The Linguist

The Linguist 61,2 April/May 2022

The Linguist is a languages magazine for professional linguists, translators, interpreters, language professionals, language teachers, trainers, students and academics with articles on translation, interpreting, business, government, technology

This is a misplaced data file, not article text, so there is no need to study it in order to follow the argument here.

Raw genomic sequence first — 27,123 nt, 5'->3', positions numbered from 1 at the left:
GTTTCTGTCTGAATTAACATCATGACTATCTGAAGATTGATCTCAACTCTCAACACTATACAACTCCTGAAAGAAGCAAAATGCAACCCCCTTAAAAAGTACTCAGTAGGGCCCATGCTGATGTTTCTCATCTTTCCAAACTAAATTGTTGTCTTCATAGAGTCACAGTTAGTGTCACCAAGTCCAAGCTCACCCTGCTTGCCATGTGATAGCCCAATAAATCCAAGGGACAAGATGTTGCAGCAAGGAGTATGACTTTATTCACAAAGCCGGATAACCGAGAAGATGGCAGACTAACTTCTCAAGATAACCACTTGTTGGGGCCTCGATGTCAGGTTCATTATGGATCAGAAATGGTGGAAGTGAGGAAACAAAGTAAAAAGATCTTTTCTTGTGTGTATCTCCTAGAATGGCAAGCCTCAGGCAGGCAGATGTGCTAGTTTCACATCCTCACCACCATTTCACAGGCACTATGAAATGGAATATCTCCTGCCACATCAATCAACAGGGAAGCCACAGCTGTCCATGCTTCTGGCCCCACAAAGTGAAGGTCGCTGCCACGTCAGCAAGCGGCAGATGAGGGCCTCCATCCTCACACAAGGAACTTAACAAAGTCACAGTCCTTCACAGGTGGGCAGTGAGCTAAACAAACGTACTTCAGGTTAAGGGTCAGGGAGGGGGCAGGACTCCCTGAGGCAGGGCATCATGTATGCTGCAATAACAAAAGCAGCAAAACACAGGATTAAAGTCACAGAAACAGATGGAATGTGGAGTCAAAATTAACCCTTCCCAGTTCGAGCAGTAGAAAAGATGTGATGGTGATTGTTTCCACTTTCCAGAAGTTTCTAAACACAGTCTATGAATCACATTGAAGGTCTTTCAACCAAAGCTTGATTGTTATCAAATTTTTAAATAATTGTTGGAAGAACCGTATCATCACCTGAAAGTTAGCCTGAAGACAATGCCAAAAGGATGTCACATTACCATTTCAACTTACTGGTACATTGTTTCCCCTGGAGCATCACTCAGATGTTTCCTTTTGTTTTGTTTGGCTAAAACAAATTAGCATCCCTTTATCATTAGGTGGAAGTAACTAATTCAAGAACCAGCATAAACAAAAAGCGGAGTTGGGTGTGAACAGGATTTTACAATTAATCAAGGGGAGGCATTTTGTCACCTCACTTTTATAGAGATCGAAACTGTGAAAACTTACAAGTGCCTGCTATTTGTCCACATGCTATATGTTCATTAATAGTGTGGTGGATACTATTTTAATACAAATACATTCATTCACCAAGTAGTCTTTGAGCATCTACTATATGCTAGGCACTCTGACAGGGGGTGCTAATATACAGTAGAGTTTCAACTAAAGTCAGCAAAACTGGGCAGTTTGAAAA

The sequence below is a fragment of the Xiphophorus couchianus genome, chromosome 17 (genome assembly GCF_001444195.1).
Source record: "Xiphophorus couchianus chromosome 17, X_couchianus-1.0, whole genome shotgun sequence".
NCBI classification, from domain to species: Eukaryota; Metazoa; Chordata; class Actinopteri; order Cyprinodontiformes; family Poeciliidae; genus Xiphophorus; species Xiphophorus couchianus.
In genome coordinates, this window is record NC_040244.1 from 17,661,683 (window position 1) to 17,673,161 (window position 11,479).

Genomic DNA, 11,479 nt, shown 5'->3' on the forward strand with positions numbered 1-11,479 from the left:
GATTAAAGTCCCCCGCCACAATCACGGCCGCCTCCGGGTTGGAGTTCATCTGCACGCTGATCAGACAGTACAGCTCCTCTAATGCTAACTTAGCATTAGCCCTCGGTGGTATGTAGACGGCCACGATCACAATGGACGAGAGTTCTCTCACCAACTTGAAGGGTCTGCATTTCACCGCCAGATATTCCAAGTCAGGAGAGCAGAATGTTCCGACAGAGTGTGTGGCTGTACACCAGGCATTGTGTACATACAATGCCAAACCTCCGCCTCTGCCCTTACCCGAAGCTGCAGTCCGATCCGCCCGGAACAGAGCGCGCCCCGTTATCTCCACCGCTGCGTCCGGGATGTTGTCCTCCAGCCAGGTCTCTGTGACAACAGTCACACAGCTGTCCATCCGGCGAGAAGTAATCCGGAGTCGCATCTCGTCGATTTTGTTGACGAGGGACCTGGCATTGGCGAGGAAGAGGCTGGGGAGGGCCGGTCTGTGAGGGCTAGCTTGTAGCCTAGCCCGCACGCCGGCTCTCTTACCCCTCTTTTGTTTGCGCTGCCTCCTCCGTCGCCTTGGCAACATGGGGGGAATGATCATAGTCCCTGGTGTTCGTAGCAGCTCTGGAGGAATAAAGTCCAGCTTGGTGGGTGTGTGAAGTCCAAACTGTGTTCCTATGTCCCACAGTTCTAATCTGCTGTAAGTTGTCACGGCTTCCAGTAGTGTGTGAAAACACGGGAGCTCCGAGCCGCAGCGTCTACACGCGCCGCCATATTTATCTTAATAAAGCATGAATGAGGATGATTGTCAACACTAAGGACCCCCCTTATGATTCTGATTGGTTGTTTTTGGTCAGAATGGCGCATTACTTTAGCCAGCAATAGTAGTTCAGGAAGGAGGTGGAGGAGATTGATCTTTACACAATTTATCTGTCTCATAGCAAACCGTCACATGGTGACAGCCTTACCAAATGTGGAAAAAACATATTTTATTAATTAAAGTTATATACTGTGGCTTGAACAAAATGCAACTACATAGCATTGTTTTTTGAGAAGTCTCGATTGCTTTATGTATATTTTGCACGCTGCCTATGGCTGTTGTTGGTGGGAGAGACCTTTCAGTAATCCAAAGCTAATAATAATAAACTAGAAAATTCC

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By now we are all aware that technology can be a double- edged sword. When it comes to languages, it has the potential to support revitalisation and egalitarian efforts, but it is also another domain in which the dominant languages can, well, dominate. Our three-article focus (p.14-19) looks at the work being done to give minoritised languages a presence online. This includes languages that are widely spoken outside the West – particularly in Africa – but whose writing systems have not been supported online, as well as endangered languages that could, perhaps, be rejuvenated by educational apps. An ever increasing use of technology also gives rise to new challenges for the language professions, including how to translate emoji (p.10) and multiple ethical questions (p.26). Efforts to increase inclusion also extend to more traditional forms of text, and Jessica Dunrod reports on a project to create more diversity in Welsh children's literature – translation providing a temporary solution until new books can be published in Welsh (p.20). Translation as a form of activism, or movement for social change, appears again in Mohini Gupta's fascinating exploration of how a translator's approach might change depending on the language direction of the translation and the background of both author and translator. Considering the challenges involved in translating Vikram Seth's poetry into Hindi, she explains how her choices differ not only when translating into Hindi rather than English, but also because of Seth's post-colonial heritage (p.7). Miranda Moore 4 The Linguist Vol/61 No/2 2022 NEWS & EDITORIAL CHIEF EXECUTIVE'S NOTES For me, CIOL Conference 2022 was a wonderful two days. Despite pandemic uncertainty, and the unfolding tragedy for millions of people in Ukraine and displaced across Europe, we were fortunate enough to be able to come together – face to face – to celebrate all things languages. Day one saw a fantastic opening speech from Paul Hughes, a number of compelling and important panel sessions and themed presentations, and a powerful public policy 'state of the nation' from CIOL Vice President Baroness Coussins. The day was crowned by our patron, HRH Prince Michael of Kent, joining us to warmly congratulate our wonderful CIOL Award winners – the best candidates in our CIOL Qualifications exams, as well as outstanding people and programmes that have made a big difference to languages in very different communities and networks. On day two I got to talk to author, lexicographer and linguist Susie Dent; indulge two personal passions (perfectly combined) by learning about food translation from Josephine Murray; and get some key pointers on the dos and don'ts of emoji and emoticon use around the world with Dr Holly Silvestri. A short version of her keynote is on page 10; 'take care' is the summary! We chose to focus on coming together physically this year – and we chose to do that in London, which is our headquarters and home. Despite the perfectly legitimate concerns many will have had about travel and Covid, Conference drew in international delegates, members of all ages and stages, and the support of sponsors Websites for Translators, Memsource and RWS Trados, as well as valuable contributions from NRPSI and APCI. A personal highlight for me was the chance to meet Susie Dent, and all the more so, as she turned out to be so wonderfully kind and generous with her time – not only speaking with Conference for an hour on a Saturday, but also patiently posing for photos with her many fans among CIOL members, staff, sponsors and delegates. We covered etymology, current affairs, fun stuff, her book Word Perfect, language evolution and more. After her session, we invited Susie to become an Honorary Fellow of the Chartered Institute, and she was visibly delighted to accept. It was a particularly happy moment, but just one among many over the two days. The whole CIOL organising team was delighted that so many members, delegates and friends were ready to come: to speak, to network, and to connect and re-connect. Talking to CIOL Chair Judith Gabler on the final day, we both said how humble, grateful and privileged we felt to be in a room full of linguists and language lovers again; a really wonderful two days in our CIOL lives. John Worne EDITOR'S LETTER Share your views:

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